This post advises owners of classic cars on how to prepare their cars for long term storage. A simple guide for owners with little mechanical knowledge.

How to Prepare Your Car for Long Term Storage

January 1, 2022


Preparing your car for long term storage can be a time consuming yet ultimately beneficial process when considering the long term effects of laying your car up for an extended period without due care and attention.Here are our top 10 tips to prepare your car for long term storage that will save you time and money in the long term.

1. Get your car serviced

Our first recommendation when preparing your car for long term storage is always this:Get your vehicle serviced.Seriously, consider getting your car serviced by a good local dealership or trusted independent garage.Explain to them that you’ll be laying your car up for the long term.At the very least you'll want them to check and top-up where necessary all fluids such as oil, coolant and brake fluid, as well as changing the oil filter.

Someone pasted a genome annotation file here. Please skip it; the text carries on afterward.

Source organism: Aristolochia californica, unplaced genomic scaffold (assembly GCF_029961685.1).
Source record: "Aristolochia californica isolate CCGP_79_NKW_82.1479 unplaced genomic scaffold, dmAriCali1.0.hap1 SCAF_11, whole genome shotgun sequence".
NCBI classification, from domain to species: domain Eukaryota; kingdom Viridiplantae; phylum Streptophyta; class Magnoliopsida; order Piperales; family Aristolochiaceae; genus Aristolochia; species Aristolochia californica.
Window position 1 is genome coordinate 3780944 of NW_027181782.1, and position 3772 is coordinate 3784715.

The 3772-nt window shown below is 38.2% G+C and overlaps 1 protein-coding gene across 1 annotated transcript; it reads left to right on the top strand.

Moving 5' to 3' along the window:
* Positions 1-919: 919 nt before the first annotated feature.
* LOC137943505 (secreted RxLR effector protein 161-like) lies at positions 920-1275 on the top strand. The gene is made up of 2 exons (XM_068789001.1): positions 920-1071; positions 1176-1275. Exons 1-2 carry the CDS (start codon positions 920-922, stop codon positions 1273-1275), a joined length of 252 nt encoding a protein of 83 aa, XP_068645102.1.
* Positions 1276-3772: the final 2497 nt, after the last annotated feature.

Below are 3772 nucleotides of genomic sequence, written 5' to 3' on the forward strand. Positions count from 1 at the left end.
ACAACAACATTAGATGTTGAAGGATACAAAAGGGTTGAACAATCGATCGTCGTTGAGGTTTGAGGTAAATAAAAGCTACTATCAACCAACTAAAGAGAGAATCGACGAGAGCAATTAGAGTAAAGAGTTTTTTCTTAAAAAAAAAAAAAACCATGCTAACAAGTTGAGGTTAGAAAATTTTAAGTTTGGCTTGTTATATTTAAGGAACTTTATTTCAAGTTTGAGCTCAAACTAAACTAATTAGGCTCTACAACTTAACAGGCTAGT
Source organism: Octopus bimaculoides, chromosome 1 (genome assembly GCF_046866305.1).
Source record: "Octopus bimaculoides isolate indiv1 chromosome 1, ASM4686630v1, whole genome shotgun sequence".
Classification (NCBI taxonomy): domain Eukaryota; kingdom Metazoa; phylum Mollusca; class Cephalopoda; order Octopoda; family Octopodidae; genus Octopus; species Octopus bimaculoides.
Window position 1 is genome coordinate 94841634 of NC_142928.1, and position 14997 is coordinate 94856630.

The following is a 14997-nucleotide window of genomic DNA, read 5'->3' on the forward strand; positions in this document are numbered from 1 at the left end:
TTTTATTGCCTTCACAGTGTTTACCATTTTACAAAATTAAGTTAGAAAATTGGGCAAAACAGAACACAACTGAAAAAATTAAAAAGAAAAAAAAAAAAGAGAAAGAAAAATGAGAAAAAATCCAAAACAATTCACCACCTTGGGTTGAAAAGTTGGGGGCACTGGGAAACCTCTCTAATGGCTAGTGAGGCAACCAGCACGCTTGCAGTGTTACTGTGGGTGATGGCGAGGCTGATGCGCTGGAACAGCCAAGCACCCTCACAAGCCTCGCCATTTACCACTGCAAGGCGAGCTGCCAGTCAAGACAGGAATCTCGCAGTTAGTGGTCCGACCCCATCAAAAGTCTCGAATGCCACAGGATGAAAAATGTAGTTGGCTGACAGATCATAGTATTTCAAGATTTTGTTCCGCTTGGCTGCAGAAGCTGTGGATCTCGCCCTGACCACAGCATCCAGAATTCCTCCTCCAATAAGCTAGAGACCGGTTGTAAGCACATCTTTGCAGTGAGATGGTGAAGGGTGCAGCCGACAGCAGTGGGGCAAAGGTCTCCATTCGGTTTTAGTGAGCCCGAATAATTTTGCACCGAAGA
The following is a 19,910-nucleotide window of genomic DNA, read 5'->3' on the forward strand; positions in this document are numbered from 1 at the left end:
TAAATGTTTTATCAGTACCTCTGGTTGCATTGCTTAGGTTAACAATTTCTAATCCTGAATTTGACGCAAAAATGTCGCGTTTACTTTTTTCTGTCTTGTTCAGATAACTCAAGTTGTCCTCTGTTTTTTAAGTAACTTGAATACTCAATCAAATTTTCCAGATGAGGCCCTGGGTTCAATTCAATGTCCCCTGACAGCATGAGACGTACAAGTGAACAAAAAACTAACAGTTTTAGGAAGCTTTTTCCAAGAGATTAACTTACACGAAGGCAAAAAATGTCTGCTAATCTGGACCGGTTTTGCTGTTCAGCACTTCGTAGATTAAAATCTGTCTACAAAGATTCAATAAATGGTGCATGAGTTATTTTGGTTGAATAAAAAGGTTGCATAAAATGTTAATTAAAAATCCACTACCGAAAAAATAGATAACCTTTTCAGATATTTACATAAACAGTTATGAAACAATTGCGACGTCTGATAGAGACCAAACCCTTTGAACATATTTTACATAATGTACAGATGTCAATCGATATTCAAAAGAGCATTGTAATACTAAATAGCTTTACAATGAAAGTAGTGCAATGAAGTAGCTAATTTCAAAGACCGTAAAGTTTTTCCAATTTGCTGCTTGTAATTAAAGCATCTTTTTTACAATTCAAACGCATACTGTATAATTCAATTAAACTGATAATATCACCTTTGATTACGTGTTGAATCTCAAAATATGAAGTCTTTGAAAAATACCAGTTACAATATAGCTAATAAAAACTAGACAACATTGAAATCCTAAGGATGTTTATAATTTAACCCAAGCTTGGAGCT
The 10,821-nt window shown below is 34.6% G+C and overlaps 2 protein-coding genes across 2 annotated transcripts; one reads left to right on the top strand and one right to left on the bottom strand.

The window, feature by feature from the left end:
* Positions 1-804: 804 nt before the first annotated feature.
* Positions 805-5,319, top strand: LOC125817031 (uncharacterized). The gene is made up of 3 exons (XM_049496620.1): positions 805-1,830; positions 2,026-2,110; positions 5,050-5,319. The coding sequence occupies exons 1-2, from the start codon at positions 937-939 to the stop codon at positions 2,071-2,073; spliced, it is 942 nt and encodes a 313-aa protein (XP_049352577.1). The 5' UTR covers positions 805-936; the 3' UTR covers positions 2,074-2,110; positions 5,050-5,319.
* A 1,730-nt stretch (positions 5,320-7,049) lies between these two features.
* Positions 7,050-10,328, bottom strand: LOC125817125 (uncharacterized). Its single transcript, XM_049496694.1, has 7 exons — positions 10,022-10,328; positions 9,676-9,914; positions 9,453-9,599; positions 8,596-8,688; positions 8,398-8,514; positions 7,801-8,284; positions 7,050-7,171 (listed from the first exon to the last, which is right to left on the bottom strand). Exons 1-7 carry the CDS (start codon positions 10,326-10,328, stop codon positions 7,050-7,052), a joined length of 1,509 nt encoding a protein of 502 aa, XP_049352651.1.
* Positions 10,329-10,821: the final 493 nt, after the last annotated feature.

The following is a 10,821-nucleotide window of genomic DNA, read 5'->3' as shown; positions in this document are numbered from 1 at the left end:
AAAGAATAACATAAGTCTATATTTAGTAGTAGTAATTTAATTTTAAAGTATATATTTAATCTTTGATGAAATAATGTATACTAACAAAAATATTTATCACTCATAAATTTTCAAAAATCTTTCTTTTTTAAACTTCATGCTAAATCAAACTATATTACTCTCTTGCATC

2. Get your car valeted inside and out

Clean and dry your car inside and out.Definitely make sure it is completely dry (especially carpets) before you put any kind of cover over it.If you don't have a air-hose at home, consider taking your car for a short run (15-20mins) just after cleaning to dry the brake pads and other hard-to-dry areas.Drying your car is as important as washing it.A dry car has less chance of rust building up during storage.

Step 3. Check for litter

Have a really good check for hidden rubbish – especially anything perishable or edible – which could rot or attract unwanted attention.Main culprits are under the seats and in the pockets behind the seats. In the door pockets (especially the back seat door pockets if you have them) and in the glove-box.Also check the area where the spare wheel is kept - this is often a damp area in older cars. And in the boot generally.Check in and under:

  • Car seats (between the seat and the back bolster).
  • Car seat pockets
  • Boots & Hoods
  • Spare wheel compartments
  • Door pockets
  • Glove compartments
  • Underfloof matts
  • in the storage compartments near the steering wheel and between the fornt seats

Step 4. Fill your car with fuel

Fill the fuel tank to the brim with a premium grade fuel. This helps avoid condensation building up in the tank. If you’re worried about the fuel going off, you could try adding some fuel stabiliser to help.

Step 5. Park up with the bonnet or twoing eye facing out